Wendigo – Michelle DiBucci
"A reoccurring dream whose images are never far from the surface of the imagination." Michelle DuBucci
Published on January 27, 2014 | Filed under Audiodrome: Music in Film

Larry Fessenden’s 2001 chiller tells of an uptight city couple and their young son who travel to a remote cabin in snowbound upstate New York for a relaxing winter break. On the way there they hit a deer in the road and have a near violent confrontation with angry locals who had been tracking it. This altercation sets off a chain of events that may or may not be presided over by an ancient and dark force of nature that skulks through the surrounding forests…

With its submersion in childhood fantasy, creepy Native American folklore and nods to the likes of Algernon Blackwood’s weird tales, with their intrepid protagonists who find themselves at the mercy of the elements in shadowy places where myth merges with nature, Wendigo unravels as an unsettling psychological tale with dark fairytale trimmings. The suitably atmospheric score, courtesy of Michelle DiBucci, combines Native American percussion, chanting, flutes, strings and a children’s choir to haunting effect. DiBucci’s score works to highlight the tragic aspects of the story, as well as the creepiness, by weaving together a sparse and melodic tapestry that not only reflects the eerie mood of the film, but, with its utilisation of traditional Native American instruments and field recordings, sounds like it could emanate from the very earth itself.

With a background in avant garde theatre and concert music, Pittsburgh native DiBucci was taught piano and flute at a young age before she began to compose in her teens. Heavily involved with experimental theatre, she studied at Carnegie Mellon University and Juilliard. Her compositions often require musicians to perform on stage alongside actors, and as well as working with the likes of the Kronos Quartet, she has composed several operas, including Grail: A Portrait of Faust as a Young Man. DiBucci moved into composing for film in the early Eighties and provided additional music for George Romero’s Creepshow. When she came to compose the score for Fassenden’s Wendigo she wanted to create a collage of sound worlds that would “fade in and out of one another like a reoccurring dream whose images are never far from the surface of the imagination.”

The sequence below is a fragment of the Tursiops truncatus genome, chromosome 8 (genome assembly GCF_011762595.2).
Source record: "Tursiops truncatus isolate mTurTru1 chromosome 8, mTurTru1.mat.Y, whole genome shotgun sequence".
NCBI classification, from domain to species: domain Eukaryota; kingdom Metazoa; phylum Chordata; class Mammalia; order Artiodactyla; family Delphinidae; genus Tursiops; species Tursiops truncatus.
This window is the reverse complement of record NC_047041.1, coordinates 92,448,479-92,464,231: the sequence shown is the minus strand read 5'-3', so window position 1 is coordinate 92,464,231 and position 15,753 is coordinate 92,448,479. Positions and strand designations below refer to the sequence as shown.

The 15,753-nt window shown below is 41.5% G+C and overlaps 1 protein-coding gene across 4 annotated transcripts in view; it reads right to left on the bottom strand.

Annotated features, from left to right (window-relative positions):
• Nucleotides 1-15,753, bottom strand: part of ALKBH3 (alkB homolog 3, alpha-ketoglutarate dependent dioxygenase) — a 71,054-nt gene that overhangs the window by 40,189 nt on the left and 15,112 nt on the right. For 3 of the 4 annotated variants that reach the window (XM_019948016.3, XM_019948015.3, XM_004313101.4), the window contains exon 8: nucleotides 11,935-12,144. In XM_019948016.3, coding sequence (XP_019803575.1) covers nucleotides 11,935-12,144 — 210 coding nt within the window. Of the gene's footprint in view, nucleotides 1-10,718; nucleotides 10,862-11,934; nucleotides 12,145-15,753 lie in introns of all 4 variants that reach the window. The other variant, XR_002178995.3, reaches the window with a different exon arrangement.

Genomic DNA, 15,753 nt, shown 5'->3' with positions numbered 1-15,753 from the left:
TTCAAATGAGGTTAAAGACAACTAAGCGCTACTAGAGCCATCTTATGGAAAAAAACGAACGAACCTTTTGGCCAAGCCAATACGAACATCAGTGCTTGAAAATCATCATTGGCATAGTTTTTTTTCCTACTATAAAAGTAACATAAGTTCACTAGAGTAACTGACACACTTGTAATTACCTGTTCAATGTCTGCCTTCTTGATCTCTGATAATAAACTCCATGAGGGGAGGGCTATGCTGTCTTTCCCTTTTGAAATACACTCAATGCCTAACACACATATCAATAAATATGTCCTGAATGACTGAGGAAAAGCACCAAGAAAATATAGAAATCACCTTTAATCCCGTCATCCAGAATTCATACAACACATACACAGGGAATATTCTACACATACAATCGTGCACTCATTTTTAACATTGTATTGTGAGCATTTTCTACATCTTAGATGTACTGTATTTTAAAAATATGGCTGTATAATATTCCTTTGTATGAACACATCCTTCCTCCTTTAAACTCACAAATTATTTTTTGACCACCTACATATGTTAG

DiBucci’s score evokes a sense of childlike and cautious wonder, fear and awe. It’s a mainly chilly affair, imbued with a little warmth by melodic string arrangements, which underpin the melancholia, and acoustic guitar work. Recordings of natural sounds such as howling winds and the call of a distant eagle enhance the haunting atmosphere and a contemplative mood is apparent throughout; particularly on tracks such as Ride to Stooky House, which is carried along by a haunting lullaby of glistening piano notes and cautious, hovering strings. The moody and sparse arrangements are typified by the likes of The Elder and Elder Drive-By, with their languidly mesmerising percussion, flutes and choirs of little voices swept along by spectral winds before morphing into arresting chants and wails. The whispering voices and spooky chimes of Shapeshifter transport the listener to a wintry forest in the dark of night, and things become darker still with slightly more obvious, though no less effective, horror fare, such as the shrieking strings of After the Murder and Sudden Storm, and the sinister, tribalistic drum beats of Wendigo Chases Miles. Lighter moments come courtesy of Drive into Town with its lively percussion, chimes and yearning vocals.

I’ll leave you with Shapeshifter

Here is the Music Player. You need to installl flash player to show this cool thing!

James is the author of Dario Argento (Kamera Books) and a monograph on The Company of Wolves (part of Auteur’s Devil’s Advocates series). He currently contributes to Exquisite Terror and Diabolique, and has also written for Film Ireland, Eye for Film, Little White Lies and The Quietus.
James Gracey

  • Marie Robinson

    Love this film and the score! Had no idea it was by a woman, very cool! Great article, James!

  • psynno

    Thanks for drawing attention to this James. Hope you can review the film again as it is an important horror film, in my opinion. Your comparison to Algernon Blackwood in Behind the Couch blog is spot on. It’s a very chilling setting, and the narrative is well handled. The score is amazing, great to hear it again.